BUILD A QUALITY CANCER WORKFORCE ca
a y. o r g
ON 4 FEB
BUILD A QUALITY CANCER WORKFORCE
Inadequate education of healthcare providers is one of the most pervasive and urgent obstacles to address in delivering quality cancer care1. Investment in continuing professional development (CPD) to equip healthcare workers with the appropriate tools and knowledge to deliver best practice services across the cancer care continuum is vital. This includes building expertise and capacity amongst health professionals to recognise the early signs and symptoms of some cancers, as well as appropriate early detection measures; ensuring the safe and proper administration of chemotherapy and other cancer treatment modalities including radiotherapy and surgery; and delivering palliative care and pain and distress management.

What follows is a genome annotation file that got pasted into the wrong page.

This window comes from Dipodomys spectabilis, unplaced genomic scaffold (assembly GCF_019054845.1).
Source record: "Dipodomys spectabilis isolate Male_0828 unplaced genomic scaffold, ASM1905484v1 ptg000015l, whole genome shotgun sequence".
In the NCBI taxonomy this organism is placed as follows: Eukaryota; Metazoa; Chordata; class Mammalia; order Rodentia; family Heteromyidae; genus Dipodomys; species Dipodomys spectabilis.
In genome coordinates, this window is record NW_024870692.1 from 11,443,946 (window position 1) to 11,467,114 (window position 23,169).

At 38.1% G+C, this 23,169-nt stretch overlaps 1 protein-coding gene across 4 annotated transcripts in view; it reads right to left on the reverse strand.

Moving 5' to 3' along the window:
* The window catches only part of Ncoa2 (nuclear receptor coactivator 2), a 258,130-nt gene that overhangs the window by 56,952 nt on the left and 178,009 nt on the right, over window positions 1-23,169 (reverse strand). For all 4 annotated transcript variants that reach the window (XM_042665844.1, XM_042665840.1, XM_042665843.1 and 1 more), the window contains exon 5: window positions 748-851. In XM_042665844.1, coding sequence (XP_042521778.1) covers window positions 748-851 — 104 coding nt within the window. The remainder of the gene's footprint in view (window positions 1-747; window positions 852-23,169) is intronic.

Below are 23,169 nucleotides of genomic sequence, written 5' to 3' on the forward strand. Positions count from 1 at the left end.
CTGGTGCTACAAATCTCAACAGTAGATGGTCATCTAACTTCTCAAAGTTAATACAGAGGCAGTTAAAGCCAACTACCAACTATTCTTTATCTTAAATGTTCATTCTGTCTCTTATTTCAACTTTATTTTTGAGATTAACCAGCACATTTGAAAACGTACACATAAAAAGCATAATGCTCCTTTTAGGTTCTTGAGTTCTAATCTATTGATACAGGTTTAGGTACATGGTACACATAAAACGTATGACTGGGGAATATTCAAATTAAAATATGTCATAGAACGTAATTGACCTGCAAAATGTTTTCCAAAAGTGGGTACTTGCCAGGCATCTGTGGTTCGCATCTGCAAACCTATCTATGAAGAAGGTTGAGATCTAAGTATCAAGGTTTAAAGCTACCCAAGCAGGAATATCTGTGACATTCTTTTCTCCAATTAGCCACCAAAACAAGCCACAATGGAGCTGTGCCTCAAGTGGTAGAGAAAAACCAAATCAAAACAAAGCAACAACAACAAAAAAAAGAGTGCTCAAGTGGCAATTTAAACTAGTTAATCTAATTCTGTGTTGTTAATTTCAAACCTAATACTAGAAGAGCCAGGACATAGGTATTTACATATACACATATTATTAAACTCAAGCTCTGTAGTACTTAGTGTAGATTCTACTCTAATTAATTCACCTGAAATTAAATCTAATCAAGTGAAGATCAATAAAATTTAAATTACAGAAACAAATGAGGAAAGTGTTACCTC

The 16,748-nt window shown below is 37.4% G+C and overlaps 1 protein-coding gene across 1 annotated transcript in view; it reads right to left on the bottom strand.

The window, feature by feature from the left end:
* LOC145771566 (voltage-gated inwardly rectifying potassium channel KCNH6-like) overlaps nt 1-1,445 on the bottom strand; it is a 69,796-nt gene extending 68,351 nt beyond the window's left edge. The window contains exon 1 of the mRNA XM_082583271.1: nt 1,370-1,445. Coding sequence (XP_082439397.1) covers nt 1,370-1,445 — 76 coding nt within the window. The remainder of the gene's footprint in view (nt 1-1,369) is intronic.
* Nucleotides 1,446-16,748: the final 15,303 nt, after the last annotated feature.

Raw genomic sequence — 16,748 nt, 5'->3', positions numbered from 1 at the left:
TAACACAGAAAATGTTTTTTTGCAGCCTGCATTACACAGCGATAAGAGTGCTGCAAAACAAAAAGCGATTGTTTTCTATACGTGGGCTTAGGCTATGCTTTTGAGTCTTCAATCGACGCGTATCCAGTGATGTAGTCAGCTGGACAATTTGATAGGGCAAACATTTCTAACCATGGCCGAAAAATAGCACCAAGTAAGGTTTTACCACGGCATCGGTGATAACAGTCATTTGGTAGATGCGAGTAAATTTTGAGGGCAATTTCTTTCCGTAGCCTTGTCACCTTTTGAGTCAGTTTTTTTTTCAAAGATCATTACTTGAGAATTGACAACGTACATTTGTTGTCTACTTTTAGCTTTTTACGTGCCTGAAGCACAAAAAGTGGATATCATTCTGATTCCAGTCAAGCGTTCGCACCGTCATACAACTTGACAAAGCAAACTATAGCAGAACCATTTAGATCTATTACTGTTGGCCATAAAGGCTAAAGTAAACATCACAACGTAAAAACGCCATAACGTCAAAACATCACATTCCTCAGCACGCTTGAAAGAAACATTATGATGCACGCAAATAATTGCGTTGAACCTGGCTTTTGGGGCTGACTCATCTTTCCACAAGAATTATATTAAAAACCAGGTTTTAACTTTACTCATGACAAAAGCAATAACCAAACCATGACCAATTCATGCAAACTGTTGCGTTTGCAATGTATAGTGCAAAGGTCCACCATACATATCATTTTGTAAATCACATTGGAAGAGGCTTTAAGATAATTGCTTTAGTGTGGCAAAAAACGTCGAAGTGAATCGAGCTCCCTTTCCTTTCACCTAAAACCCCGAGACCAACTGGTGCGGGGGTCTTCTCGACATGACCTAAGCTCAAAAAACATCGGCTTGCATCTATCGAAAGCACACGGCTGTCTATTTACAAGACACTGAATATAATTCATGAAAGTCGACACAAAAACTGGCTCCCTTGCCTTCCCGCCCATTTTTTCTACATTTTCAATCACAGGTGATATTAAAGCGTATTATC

Global Health Workforce Alliance. (2013). A universal truth: no health without a workforce. Geneva: World Health Organization. C-Change. (2012). A National Strategy to Strengthen the Cancer Workforce: Position Statement and Call to Action. http://c-changetogether.org/Websites/cchange/ images/Workforce/WORKFORKCE_POSITION_ STATEMENT-_with_endorsements-_February_28_2013. pdf
Whilst education can include both conventional teaching methods as well as e-learning platforms and multimedia tools, where possible it should also build on existing materials, training networks and infrastructure2-4.
THE CANCER WORKFORCE CAN BE EQUIPPED WITH THE SKILLS, KNOWLEDGE AND COMPETENCIES REQUIRED TO MEET THE NEEDS OF INDIVIDUALS AND COMMUNITIES ACROSS THE CANCER CONTINUUM.
iheed Institute. (2012). Preparing the next generation of community health workers: The power of technology for training. iheed Institute, the Barr Foundation, the mHealth Alliance, and the MDG Health Alliance. Cork, Ireland: Dalberg Global Development Advisors. The Recife Political Declaration on Human Resources for Health (HRH). http://www.who.int/workforcealliance/ forum/2013/recife_declaration_13nov.pdf